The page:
The Queensland government has launched a rooftop solar trial targeting the state’s most vulnerable electricity customers – as well its half a million rental households – as part of its plan to deliver up to 6MW of new solar PV on up to 4000 rooftops across the state.
Queensland energy minister Mark Bailey said the aim of the scheme was to investigate innovative ways to enable public housing tenants in detached government-owned houses to access the benefits of rooftop solar power.
The three-pronged trial will be conducted in three separate locations in the state, including the regional Cairns and Rockhampton housing service areas; a remote community at the Lockhart River Aboriginal Shire Council; and the Woodbridge Housing Service Centre area in the metro-area Logan City.
Bailey said on Monday that in the Cairns program, eligible public housing tenants would be able to enter into a solar lease arrangement which allowed them to receive cheaper power from solar.
“Under this arrangement, a portion of the electricity savings from solar will be used to pay for the cost of the solar system over time.
In Lockhart River, meanwhile, rooftop solar and battery storage would be installed on government-owned buildings in an effort to provide cheaper power to up to 100 local households and help wean the community off diesel power.
“The solar farm will provide a clean energy alternative for the diesel-powered remote indigenous community and will include some battery energy storage to help integrate the solar farm with the local diesel generators.”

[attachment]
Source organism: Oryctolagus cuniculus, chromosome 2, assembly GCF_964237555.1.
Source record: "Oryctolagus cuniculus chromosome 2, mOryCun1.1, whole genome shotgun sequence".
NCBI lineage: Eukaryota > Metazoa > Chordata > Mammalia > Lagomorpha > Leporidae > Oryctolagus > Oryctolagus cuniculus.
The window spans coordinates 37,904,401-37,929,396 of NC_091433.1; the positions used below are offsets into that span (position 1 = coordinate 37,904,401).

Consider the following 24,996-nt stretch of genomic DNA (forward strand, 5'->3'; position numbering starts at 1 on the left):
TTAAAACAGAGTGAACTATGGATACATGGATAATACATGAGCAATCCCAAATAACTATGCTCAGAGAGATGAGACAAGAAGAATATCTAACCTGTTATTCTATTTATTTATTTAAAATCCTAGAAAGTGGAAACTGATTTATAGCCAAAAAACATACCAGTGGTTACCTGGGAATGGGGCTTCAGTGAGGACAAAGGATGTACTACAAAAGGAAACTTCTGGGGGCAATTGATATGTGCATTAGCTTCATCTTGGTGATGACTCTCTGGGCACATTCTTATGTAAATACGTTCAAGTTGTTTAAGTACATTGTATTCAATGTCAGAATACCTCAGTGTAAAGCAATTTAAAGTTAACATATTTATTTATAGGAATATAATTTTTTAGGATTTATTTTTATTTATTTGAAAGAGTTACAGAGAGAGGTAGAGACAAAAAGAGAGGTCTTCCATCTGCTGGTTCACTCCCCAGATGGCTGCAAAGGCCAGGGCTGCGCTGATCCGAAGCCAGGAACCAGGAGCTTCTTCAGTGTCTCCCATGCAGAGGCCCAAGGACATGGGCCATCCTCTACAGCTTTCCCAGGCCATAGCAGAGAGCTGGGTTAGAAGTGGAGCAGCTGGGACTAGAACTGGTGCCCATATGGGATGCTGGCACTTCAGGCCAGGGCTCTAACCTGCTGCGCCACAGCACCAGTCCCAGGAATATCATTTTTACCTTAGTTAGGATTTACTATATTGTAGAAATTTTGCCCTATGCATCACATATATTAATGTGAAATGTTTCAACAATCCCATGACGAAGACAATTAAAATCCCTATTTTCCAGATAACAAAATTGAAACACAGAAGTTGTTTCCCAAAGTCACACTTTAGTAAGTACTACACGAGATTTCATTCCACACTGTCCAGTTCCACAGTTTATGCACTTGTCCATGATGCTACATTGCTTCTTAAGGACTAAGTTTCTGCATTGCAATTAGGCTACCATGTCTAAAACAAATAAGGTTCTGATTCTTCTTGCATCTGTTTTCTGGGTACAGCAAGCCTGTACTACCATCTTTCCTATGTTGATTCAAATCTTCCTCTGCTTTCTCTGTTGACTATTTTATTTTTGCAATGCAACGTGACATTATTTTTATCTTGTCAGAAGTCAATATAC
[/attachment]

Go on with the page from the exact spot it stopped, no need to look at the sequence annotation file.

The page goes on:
In the final location, Solar Power Purchase Agreements will be trialled for up to 2000 tenants in Logan City – in an effort to design a workable model that could allow solar power to be offered to Queenslanders renting in the private market.
“This is the first step toward fundamental change in the way we deliver renewable energy across Queensland,” the state’s minister for housing, Mick de Brenni, said.
“Half a million properties in Queensland are rentals which has limited residential solar uptake up until now.
“As the state’s largest landlord, this trial presents an opportunity for the Queensland government to work through issues and develop a workable model for the private rental sector.
“If this trial is successful, we will look at ways to expand the program and help open the floodgates to solar across the rental market. We want every Queenslander to enjoy cheaper electricity while helping to grow the state’s renewable energy sector.
De Brenni said representatives from the Department of Housing and Public Works will contact public housing tenants who are eligible to participate in the trial.”